Some may have chuckled at the absurdity, but the price of the new units reflects the current reality of the market. The median price of a house in San Francisco is $1.13 million, an increase of 70% in five years, according to Zillow, a company that analyzes the real estate market. For renters, prices are outrageous too: You need almost $3,500 per month for a one-bedroom apartment, according to Zumper, another real estate firm.

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Drag Walk gala in Berlin

One Transgender Woman Explains Why She's Not Born In The Wrong Body


BERLIN My body is that of a man but I am a woman and I want to live my life as a woman. In our minds, our bodies define who we are. We are either male or female. This belief makes me a person that should not exist. I did not question this perception for a very long time and refused to accept myself. But I have now realized that I will have to, and want to, live with this body.

Most transgender people do anything and everything to hide their biological nature. But as a person who is 6 feet 5 inches tall with broad shoulders and large hands, I will always cause a stir when I'm dressed as a woman. This is why I only have two choices — either to be a desperate man or a conspicuous woman.

Despite the fact that my gender is only one of the many facets of my personality, I am always confronted by it. Everything revolves around the question as to who or what I am. I always have to justify myself to others despite the fact that there are more interesting aspects of my life than my sexual identity.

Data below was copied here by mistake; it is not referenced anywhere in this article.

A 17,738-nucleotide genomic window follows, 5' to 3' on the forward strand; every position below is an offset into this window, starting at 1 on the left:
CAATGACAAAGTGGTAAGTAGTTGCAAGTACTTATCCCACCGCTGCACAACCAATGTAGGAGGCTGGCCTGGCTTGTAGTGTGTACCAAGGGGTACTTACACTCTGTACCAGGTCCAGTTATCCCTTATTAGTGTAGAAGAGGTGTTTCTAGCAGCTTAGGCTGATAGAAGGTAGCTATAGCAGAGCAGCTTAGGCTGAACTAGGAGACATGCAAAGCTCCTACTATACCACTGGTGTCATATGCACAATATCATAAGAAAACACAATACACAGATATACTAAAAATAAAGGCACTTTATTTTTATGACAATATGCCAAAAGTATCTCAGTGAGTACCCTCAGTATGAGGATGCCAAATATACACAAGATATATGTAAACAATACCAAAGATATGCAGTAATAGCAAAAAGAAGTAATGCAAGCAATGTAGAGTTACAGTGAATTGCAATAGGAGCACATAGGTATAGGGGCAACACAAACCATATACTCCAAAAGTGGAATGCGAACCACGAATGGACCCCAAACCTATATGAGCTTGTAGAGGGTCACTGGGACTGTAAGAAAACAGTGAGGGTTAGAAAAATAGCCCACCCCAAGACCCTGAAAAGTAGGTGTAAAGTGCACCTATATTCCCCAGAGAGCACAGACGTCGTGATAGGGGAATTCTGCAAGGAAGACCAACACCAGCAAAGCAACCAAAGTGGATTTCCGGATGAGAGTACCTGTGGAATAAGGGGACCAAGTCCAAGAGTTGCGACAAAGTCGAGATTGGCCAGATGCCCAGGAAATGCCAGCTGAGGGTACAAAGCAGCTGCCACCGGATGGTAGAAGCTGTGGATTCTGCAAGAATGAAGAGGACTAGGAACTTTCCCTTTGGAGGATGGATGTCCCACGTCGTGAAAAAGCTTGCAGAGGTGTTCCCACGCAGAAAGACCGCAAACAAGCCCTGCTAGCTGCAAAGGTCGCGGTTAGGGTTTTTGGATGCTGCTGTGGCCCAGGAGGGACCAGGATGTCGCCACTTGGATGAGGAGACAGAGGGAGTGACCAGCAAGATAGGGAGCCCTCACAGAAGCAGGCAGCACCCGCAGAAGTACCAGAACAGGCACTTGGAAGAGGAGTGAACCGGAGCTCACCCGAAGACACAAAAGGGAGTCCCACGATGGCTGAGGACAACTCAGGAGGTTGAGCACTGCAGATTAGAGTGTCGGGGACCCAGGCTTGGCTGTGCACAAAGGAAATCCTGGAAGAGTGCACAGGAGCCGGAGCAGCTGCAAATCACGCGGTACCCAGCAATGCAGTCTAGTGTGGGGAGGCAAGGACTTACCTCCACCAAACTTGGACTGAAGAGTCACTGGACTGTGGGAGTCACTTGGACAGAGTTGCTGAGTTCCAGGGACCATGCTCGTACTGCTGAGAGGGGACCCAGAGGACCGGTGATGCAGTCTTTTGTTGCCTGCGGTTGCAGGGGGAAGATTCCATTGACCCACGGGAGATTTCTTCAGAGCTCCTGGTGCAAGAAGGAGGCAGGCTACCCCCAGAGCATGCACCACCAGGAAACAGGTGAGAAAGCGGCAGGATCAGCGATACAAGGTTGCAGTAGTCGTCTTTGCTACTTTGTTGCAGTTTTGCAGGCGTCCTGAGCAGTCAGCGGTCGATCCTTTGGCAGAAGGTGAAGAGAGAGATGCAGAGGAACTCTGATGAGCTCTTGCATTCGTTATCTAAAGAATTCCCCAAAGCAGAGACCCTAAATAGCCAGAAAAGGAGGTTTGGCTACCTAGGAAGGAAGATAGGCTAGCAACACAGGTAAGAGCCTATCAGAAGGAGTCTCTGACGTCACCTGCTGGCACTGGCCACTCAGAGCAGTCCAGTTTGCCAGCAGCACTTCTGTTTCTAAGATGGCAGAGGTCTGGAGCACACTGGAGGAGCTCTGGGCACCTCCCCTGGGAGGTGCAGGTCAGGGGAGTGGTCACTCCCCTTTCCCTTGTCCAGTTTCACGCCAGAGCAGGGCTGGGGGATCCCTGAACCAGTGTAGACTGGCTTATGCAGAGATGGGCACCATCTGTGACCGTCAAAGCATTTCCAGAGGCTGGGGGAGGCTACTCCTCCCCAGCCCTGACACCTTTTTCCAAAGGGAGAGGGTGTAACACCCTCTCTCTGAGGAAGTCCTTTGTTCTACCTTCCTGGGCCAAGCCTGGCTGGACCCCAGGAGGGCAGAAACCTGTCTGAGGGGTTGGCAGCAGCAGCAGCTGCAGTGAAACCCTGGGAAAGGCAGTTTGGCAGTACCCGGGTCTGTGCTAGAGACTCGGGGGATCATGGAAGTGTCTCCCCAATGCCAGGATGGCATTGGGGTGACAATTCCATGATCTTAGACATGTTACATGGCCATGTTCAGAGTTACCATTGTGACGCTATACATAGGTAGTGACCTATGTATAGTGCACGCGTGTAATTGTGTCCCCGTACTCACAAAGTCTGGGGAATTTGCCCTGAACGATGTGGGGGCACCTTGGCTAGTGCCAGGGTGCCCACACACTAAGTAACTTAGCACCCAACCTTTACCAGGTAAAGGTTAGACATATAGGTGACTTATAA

I compromise and live both as a man and as a woman. Take my marriage for instance. I love a woman and I know that it would be utterly unbearable to her if I switched to the other side permanently. She has been living with the knowledge that I've felt like a woman for more than 15 years and, it has been, and still is, a long and often painful path that we try to navigate while building our relationship. But our relationship is important to the both of us and we do not want to give up on it.

I prefer to play the male role in my professional environment. In terms of employment, I would be cast aside very quickly if I didn't. Even employers with a progressive company would never go as far as to hire a transgender person in a management position as they are afraid of offending their business partners. Executive officers are not allowed to be confusing.

Other transgender people criticize me for not going all the way and crossing that last remaining hurdle — having my body surgically altered. In the end, they are stuck with the same ideas as the majority of society. They believe that your body decides your gender.